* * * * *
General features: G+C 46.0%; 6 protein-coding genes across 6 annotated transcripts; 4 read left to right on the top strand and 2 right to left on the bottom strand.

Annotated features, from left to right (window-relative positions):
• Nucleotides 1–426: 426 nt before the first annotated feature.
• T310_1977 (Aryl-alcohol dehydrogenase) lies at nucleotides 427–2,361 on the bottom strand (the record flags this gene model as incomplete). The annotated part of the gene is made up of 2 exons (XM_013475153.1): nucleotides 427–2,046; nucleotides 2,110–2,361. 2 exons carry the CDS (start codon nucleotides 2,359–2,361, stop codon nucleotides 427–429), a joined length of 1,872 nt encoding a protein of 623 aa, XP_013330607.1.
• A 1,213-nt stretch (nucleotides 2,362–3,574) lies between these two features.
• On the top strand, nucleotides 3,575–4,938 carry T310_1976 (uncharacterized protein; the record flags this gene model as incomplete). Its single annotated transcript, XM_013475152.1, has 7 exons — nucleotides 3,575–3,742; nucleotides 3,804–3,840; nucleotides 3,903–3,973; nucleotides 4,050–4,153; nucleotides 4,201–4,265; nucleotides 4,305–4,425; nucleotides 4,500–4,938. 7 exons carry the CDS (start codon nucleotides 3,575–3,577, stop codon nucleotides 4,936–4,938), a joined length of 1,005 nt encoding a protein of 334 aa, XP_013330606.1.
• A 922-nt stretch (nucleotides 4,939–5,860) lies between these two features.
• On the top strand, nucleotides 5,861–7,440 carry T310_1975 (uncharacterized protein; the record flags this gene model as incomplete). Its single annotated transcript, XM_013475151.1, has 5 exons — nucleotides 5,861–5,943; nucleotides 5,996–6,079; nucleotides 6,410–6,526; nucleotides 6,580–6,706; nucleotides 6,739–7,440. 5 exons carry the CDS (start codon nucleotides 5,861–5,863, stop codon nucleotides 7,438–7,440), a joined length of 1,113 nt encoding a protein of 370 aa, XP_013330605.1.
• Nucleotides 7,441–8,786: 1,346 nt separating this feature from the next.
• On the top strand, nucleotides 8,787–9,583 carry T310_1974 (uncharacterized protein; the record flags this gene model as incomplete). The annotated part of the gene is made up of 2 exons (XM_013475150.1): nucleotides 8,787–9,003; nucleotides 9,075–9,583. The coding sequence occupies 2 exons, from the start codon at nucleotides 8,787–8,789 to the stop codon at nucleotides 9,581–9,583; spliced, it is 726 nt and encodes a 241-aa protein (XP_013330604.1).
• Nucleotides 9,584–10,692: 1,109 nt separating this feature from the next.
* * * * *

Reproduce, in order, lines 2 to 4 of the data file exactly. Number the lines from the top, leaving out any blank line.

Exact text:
Annotated features, from left to right (window-relative positions):
• Nucleotides 1–426: 426 nt before the first annotated feature.
• T310_1977 (Aryl-alcohol dehydrogenase) lies at nucleotides 427–2,361 on the bottom strand (the record flags this gene model as incomplete). The annotated part of the gene is made up of 2 exons (XM_013475153.1): nucleotides 427–2,046; nucleotides 2,110–2,361. 2 exons carry the CDS (start codon nucleotides 2,359–2,361, stop codon nucleotides 427–429), a joined length of 1,872 nt encoding a protein of 623 aa, XP_013330607.1.